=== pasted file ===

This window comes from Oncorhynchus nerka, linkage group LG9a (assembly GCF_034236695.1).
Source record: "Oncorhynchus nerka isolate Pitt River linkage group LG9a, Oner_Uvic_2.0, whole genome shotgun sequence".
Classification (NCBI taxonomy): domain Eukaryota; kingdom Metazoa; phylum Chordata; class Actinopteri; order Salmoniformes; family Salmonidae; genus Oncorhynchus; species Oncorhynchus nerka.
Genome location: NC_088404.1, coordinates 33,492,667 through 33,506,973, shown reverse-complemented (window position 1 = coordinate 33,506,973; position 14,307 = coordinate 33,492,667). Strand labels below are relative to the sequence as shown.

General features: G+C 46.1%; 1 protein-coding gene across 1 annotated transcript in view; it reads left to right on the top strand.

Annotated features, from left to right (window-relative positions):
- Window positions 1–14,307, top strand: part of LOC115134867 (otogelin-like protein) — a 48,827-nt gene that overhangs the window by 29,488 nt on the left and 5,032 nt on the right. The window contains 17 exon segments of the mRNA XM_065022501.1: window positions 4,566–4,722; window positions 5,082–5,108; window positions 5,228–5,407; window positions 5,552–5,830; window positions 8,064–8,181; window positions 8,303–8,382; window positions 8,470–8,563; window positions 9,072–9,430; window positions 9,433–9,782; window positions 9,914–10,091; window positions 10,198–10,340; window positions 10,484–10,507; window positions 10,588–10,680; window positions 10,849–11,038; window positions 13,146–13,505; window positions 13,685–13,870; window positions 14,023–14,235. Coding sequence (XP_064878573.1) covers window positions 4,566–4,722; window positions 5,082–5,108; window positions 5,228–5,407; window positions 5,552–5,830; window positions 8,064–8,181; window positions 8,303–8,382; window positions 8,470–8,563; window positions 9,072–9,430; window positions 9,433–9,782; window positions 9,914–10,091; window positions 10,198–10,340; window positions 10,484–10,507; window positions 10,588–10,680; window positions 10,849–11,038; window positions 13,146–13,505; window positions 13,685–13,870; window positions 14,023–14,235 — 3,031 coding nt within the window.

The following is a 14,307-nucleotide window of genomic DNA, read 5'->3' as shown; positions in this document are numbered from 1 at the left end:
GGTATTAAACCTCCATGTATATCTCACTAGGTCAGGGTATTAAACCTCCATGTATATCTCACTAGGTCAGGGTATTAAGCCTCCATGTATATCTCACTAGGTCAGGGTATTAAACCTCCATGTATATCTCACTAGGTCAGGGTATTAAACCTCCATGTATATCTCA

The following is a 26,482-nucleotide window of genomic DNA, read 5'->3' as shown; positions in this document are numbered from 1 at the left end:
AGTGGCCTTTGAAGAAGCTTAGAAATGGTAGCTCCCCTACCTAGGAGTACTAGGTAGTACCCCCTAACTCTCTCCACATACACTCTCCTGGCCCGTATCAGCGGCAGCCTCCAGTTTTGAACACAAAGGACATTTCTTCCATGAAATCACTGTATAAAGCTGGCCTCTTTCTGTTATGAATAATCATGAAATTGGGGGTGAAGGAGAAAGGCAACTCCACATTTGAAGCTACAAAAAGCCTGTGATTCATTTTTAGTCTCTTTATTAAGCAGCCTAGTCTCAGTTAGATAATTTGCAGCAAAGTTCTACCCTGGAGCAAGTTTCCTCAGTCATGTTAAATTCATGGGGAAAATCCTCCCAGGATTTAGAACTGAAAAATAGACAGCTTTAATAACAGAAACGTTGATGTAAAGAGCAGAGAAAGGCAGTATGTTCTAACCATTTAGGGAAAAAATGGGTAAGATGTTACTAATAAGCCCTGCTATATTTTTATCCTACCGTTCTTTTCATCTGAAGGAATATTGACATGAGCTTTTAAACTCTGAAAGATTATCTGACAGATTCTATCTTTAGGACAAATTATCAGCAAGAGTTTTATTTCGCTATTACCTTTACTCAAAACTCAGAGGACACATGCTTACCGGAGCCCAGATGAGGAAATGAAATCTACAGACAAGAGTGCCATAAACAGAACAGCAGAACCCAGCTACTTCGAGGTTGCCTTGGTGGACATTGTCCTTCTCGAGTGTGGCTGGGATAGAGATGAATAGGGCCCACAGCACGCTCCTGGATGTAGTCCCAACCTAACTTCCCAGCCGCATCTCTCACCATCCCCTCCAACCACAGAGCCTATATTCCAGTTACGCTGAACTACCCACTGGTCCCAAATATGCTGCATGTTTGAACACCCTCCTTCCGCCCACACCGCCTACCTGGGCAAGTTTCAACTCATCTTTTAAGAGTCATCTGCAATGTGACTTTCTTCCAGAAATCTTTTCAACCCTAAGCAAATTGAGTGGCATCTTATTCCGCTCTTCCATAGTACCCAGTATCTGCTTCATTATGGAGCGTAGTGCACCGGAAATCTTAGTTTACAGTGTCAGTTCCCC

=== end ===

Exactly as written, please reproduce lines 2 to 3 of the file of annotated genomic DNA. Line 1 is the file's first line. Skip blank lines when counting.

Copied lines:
Source record: "Oncorhynchus nerka isolate Pitt River linkage group LG9a, Oner_Uvic_2.0, whole genome shotgun sequence".
Classification (NCBI taxonomy): domain Eukaryota; kingdom Metazoa; phylum Chordata; class Actinopteri; order Salmoniformes; family Salmonidae; genus Oncorhynchus; species Oncorhynchus nerka.